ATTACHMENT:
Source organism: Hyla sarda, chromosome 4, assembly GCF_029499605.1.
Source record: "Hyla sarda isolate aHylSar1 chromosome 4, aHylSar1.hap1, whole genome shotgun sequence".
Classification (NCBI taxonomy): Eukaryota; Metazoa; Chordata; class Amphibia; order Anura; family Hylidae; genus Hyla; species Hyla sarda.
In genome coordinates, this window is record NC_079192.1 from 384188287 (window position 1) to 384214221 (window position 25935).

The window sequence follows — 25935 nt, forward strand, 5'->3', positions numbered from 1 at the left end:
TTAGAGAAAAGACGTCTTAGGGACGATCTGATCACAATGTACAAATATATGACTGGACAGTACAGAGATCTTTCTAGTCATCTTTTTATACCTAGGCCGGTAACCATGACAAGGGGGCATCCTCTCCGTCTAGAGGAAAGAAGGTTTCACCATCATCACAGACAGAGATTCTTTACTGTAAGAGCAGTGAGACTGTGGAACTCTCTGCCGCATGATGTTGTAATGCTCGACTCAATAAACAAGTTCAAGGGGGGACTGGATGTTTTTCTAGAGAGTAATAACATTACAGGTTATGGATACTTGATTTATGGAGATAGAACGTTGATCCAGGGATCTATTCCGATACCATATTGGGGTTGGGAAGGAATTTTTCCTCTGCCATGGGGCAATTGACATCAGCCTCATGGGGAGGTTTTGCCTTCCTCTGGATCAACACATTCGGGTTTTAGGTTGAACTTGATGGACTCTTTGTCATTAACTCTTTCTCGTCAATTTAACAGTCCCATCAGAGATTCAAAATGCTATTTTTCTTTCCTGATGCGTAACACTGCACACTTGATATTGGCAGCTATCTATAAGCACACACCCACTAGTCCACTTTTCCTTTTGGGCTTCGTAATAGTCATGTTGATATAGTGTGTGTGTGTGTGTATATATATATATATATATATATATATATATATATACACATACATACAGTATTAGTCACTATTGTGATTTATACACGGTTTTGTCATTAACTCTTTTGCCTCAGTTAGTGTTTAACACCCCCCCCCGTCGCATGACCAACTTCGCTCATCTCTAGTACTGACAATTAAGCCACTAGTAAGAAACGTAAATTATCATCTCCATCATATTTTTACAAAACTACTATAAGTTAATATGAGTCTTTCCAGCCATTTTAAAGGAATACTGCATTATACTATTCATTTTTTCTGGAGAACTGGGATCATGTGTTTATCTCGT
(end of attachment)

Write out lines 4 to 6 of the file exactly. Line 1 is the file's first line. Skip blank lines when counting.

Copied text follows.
In genome coordinates, this window is record NC_079192.1 from 384188287 (window position 1) to 384214221 (window position 25935).

The window sequence follows — 25935 nt, forward strand, 5'->3', positions numbered from 1 at the left end:
TTAGAGAAAAGACGTCTTAGGGACGATCTGATCACAATGTACAAATATATGACTGGACAGTACAGAGATCTTTCTAGTCATCTTTTTATACCTAGGCCGGTAACCATGACAAGGGGGCATCCTCTCCGTCTAGAGGAAAGAAGGTTTCACCATCATCACAGACAGAGATTCTTTACTGTAAGAGCAGTGAGACTGTGGAACTCTCTGCCGCATGATGTTGTAATGCTCGACTCAATAAACAAGTTCAAGGGGGGACTGGATGTTTTTCTAGAGAGTAATAACATTACAGGTTATGGATACTTGATTTATGGAGATAGAACGTTGATCCAGGGATCTATTCCGATACCATATTGGGGTTGGGAAGGAATTTTTCCTCTGCCATGGGGCAATTGACATCAGCCTCATGGGGAGGTTTTGCCTTCCTCTGGATCAACACATTCGGGTTTTAGGTTGAACTTGATGGACTCTTTGTCATTAACTCTTTCTCGTCAATTTAACAGTCCCATCAGAGATTCAAAATGCTATTTTTCTTTCCTGATGCGTAACACTGCACACTTGATATTGGCAGCTATCTATAAGCACACACCCACTAGTCCACTTTTCCTTTTGGGCTTCGTAATAGTCATGTTGATATAGTGTGTGTGTGTGTGTATATATATATATATATATATATATATATATATATACACATACATACAGTATTAGTCACTATTGTGATTTATACACGGTTTTGTCATTAACTCTTTTGCCTCAGTTAGTGTTTAACACCCCCCCCCGTCGCATGACCAACTTCGCTCATCTCTAGTACTGACAATTAAGCCACTAGTAAGAAACGTAAATTATCATCTCCATCATATTTTTACAAAACTACTATAAGTTAATATGAGTCTTTCCAGCCATTTTAAAGGAATACTGCATTATACTATTCATTTTTTCTGGAGAACTGGGATCATGTGTTTATCTCGT